Games… for free!

Every month, when I sit down and put pen to paper to write this column, I find myself remembering the original open-source applications I used to use. Open source has been around for decades, but it’s only during the last 20 years that the relationship between the software producer and the software user has become so formalised. And so my mind keeps drifting back to when I was a research student and the applications we used then, at which point I have to admit that most of these open-source “applications” were not for work at all – they were games.

Games... for free!

There were a few serious open-source applications in use at that time, several of which are still widely used, such as the Emacs text editor, which remains popular with a certain group of users – a group that I don’t adhere to – and the document production system LaTeX, which is still used by many academics. Obviously, anything relating to Unix dates back many years, too: the BSD Unix running on a DEC PDP-11 that I used to read my Usenet newsgroups has evolved through many versions to become the core of Mac OS X, which I’m using to write this article.

So in a mood of nostalgia, rather than assessing open-source server applications I’m going to lighten up this month by writing about games. There’s also a secondary motive for this nostalgia trip; namely, the thought that I might be able to persuade my children that instead of buying them a PSP or Nintendo DS, they can actually play games on my computer that are as good.

Humble beginnings

The very first open-source applications I ever encountered were all games, and the first game I played was Hack. There had been other open-source games before that – the famous original Adventure was distributed as Fortran source code, but I was never a big fan of adventure, having failed miserably to distinguish the crucial difference between “little twisty passages” and “twisty little passages”, which meant I could never get out of the maze. Rogue, on the other hand, was something very different, representing the most fun you could have on a VT100 terminal, and I spent many hours watching ASCII art figures move around a screen while navigating the levels of a cave.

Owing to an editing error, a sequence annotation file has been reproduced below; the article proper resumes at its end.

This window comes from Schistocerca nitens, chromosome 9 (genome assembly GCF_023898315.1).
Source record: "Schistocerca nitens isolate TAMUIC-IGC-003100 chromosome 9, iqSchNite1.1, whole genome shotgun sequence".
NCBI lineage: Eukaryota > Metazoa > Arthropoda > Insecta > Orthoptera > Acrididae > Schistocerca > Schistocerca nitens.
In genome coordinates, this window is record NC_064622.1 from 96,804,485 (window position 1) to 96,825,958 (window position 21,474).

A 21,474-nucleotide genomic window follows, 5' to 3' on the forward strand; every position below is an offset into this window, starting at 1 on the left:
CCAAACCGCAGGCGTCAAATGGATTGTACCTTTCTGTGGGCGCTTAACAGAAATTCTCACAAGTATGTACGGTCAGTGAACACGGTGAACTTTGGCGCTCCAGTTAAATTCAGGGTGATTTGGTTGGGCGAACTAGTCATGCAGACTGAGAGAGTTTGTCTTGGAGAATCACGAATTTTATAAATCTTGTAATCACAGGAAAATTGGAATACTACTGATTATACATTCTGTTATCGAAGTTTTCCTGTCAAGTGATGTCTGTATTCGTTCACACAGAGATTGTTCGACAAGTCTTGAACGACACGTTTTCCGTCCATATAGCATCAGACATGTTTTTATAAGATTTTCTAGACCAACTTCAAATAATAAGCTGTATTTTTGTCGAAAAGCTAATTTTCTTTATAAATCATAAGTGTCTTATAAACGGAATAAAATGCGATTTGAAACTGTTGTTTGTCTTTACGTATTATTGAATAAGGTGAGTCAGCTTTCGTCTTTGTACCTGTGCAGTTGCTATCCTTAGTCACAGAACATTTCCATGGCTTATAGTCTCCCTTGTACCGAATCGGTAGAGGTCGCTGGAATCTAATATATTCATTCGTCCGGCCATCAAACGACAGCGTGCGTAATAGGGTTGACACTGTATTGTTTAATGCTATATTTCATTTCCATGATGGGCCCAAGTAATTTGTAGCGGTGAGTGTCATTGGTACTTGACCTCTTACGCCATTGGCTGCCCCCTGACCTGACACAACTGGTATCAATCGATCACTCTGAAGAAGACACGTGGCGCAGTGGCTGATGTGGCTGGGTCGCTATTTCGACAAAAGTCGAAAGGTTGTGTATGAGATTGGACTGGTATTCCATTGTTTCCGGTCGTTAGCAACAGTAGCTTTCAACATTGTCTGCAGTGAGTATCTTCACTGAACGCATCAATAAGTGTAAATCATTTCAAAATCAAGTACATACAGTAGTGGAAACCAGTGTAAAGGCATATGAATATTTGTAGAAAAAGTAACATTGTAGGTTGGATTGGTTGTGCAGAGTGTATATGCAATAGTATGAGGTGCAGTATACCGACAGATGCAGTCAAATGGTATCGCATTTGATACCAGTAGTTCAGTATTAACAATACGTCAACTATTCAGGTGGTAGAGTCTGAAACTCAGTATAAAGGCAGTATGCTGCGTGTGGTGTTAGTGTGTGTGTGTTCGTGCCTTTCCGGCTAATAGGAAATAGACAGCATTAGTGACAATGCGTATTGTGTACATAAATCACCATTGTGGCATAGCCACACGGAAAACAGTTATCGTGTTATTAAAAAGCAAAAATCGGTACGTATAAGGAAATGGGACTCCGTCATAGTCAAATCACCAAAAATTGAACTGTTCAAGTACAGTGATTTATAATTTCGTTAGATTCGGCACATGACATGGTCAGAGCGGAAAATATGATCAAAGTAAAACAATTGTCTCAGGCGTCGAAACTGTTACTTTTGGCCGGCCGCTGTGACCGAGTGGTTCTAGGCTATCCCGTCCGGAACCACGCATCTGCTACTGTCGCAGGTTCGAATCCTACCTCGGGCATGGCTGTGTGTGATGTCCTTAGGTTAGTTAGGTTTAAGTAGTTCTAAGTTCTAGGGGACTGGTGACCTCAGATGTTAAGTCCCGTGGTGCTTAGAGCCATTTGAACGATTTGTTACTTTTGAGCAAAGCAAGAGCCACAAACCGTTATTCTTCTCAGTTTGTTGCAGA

The basis of this game and the related NetHack is that your character navigates a series of caves. I was more of a NetHack fan and, in the words of the website, “Your goal is to grab as much treasure as you can, retrieve the Amulet of Yendor, and escape the Mazes of Menace alive”. You could choose to be a particular type of character – in NetHack, that means anything from an archaeologist through to a wizard, by way of options such as elves and monks. Each character type has its own different set of abilities and, as you go through the game, you pick up more abilities as you kill opponents (and, occasionally, make friends). For my own part, I never escaped the maze and never saw the Amulet. I was pleasantly surprised to see that the game still exists and can be run on virtually every computing platform, so I happily downloaded a copy from www.nethack.org and was ready to be transported back to a world of rooms with walls made up of +——+ lines, but instead I downloaded the graphic version. This version was in colour and had proper bitmapped graphics, but all the old key combinations worked and I was once again transported to those caves where I fought, and lost again. And my children’s verdict on the game – “Is that a game, dad?” A bit of a hard ask for them, but their father enjoyed it.

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